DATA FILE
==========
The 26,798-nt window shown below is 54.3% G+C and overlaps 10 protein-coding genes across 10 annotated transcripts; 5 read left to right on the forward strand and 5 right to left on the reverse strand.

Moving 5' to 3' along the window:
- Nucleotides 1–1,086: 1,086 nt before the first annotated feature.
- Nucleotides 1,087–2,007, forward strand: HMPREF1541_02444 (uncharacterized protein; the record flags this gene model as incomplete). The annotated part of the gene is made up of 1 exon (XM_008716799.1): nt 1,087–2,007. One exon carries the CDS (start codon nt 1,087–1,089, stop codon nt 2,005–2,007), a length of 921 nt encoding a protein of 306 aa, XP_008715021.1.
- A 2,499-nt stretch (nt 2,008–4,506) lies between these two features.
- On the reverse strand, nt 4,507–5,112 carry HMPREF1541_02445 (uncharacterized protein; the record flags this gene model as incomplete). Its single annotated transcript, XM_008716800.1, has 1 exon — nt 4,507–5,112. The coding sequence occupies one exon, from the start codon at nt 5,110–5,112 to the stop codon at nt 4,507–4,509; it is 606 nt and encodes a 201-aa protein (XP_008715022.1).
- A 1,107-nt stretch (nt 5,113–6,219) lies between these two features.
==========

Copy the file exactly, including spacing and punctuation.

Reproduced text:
The 26,798-nt window shown below is 54.3% G+C and overlaps 10 protein-coding genes across 10 annotated transcripts; 5 read left to right on the forward strand and 5 right to left on the reverse strand.

Moving 5' to 3' along the window:
- Nucleotides 1–1,086: 1,086 nt before the first annotated feature.
- Nucleotides 1,087–2,007, forward strand: HMPREF1541_02444 (uncharacterized protein; the record flags this gene model as incomplete). The annotated part of the gene is made up of 1 exon (XM_008716799.1): nt 1,087–2,007. One exon carries the CDS (start codon nt 1,087–1,089, stop codon nt 2,005–2,007), a length of 921 nt encoding a protein of 306 aa, XP_008715021.1.
- A 2,499-nt stretch (nt 2,008–4,506) lies between these two features.
- On the reverse strand, nt 4,507–5,112 carry HMPREF1541_02445 (uncharacterized protein; the record flags this gene model as incomplete). Its single annotated transcript, XM_008716800.1, has 1 exon — nt 4,507–5,112. The coding sequence occupies one exon, from the start codon at nt 5,110–5,112 to the stop codon at nt 4,507–4,509; it is 606 nt and encodes a 201-aa protein (XP_008715022.1).
- A 1,107-nt stretch (nt 5,113–6,219) lies between these two features.